My wife and I garden. During the last two Winters, we have “Wintered over” our spinach. This year, we kicked it up a notch. We planted new spinach (and radish) seeds in November and have covered the plants with a clear plastic “tent.” When we have had warmer days, in the upper 50s and the 60s, we have taken off the cover. We’ve also watered as needed during this dry fall. So far, the growth is slow, but steady. The young plants look healthy.
We also still have some spinach that we planted in August. It is healthy and has been growing slowly in the cooler weather. Two days ago, Friday, 12/7/2012, we picked about 40 – 50 individual leaves! (We did the same thing about 3 – 4 weeks ago.) The leaves are dark green, very wrinkled from the cold weather, stiff and crisp – and very healthy. The spinach continues to have a very nice mild flavor, not bitter like some greens get as the plants get older.
On Friday evening we had a wonderful spinach salad. My wife makes a warm dressing with oriental rice wine vinegar, olive oil, bacon grease, sugar and seasoning. We add nuts, Parmesan cheese, hard boiled egg, bacon and croutons. Not a diet salad! Although you could say that we like a little spinach with our salad, the spinach really makes the salad special. You can’t buy Fall/Winter spinach in a store.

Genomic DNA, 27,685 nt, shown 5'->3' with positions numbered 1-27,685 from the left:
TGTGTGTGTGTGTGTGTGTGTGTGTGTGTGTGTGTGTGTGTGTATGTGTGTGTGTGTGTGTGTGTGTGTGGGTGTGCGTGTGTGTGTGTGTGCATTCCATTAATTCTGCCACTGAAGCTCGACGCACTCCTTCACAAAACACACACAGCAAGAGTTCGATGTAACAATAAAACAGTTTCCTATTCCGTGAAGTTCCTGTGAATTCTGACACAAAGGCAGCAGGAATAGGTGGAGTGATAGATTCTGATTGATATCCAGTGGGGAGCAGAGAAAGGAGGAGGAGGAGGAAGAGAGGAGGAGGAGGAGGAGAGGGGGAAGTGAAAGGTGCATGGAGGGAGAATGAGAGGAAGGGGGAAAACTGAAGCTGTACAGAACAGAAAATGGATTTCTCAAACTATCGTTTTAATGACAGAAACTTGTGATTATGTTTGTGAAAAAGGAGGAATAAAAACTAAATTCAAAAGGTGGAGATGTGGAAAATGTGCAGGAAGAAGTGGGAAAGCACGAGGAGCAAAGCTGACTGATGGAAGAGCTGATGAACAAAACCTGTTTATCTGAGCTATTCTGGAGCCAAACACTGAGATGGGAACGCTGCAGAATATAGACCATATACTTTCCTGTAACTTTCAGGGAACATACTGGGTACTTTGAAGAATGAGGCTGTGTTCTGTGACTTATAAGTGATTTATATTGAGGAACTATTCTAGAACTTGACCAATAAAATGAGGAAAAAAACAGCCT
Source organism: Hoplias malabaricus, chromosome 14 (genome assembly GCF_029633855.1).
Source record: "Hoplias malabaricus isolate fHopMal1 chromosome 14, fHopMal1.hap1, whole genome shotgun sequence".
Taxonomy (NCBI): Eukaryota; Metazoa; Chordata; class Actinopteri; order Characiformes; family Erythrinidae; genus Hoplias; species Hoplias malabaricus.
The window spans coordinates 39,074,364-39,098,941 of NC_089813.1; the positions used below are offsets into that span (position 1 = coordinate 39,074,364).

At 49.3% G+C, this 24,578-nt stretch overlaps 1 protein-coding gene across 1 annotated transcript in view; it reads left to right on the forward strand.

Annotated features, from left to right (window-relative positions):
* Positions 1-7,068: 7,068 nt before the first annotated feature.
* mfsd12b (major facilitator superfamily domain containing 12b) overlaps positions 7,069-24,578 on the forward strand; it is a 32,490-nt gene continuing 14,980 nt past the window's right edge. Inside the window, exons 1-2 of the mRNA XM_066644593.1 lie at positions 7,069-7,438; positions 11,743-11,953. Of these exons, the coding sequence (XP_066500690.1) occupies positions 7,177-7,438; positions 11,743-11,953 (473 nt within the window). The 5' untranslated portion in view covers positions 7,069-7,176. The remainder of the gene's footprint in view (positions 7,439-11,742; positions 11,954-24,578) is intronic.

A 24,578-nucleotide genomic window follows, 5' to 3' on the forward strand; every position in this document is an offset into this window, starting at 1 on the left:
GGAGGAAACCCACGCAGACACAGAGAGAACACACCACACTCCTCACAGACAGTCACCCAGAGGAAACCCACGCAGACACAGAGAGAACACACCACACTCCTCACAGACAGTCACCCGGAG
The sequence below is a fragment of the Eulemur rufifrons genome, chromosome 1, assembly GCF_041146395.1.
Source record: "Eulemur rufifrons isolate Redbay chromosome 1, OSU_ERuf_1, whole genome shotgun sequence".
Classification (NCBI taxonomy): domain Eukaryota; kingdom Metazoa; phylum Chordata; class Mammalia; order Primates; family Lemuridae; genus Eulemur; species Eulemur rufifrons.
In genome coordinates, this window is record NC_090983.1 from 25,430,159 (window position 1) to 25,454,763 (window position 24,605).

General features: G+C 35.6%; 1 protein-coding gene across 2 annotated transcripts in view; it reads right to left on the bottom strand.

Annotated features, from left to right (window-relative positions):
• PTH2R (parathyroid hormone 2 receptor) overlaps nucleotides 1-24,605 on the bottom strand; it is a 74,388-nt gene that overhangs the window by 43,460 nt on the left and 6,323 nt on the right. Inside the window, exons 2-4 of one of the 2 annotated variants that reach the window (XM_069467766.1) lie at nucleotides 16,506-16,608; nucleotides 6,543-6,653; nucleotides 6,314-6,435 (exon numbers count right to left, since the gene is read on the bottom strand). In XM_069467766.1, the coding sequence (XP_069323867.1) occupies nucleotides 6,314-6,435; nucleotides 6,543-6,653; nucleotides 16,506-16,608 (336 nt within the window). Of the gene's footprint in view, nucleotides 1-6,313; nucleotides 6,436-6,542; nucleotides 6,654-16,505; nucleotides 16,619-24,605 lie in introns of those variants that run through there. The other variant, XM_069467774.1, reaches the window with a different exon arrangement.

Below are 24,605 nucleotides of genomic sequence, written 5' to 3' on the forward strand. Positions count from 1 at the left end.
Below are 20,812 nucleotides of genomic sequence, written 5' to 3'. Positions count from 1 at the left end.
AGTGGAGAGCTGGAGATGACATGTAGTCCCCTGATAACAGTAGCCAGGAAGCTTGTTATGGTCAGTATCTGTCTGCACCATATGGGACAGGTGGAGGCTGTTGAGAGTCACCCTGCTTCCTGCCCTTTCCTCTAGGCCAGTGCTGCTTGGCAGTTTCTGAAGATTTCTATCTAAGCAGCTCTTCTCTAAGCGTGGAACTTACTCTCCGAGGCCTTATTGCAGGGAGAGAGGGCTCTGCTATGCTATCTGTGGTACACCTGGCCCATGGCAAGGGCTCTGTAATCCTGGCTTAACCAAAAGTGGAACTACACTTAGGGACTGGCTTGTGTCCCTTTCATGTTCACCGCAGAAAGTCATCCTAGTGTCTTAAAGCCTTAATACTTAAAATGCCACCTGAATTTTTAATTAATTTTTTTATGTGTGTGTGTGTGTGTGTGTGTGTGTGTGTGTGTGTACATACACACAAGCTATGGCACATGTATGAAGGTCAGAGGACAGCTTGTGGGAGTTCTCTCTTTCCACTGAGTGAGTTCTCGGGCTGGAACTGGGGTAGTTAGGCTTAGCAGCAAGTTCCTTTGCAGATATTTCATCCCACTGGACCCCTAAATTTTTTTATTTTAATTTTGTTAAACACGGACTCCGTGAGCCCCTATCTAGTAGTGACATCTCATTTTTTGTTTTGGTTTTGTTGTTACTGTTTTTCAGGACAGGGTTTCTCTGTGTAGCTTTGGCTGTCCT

To help the spinach survive in the garden, we put loose tree leaves around the plants. We make sure the spinach leaves are exposed to the sun, but the base of the plants are protected from the cold. I have seen our spinach with frost on the leaves, but it looked great later the same day in the sun. The spinach is almost dormant, but it grows slowly and stays very healthy. Our lowest temperatures so far this year have been in the 20s, so we haven’t had really cold weather. In the past, when very cold is predicted, we completely cover the spinach with tree leaves. But, we uncover it as soon as the weather gets in the 30s.
If you are a gardener and like spinach, I encourage you to plant some spinach in August. Water it as needed. Then don’t cut off all the leaves – leave enough for the plants to survive. Then give the plants a little protection in the Fall and Winter and see if you can help them to survive. In the past, we have had some survive until Spring, and have enjoyed really wonderful early spinach in February and March – before anyone else.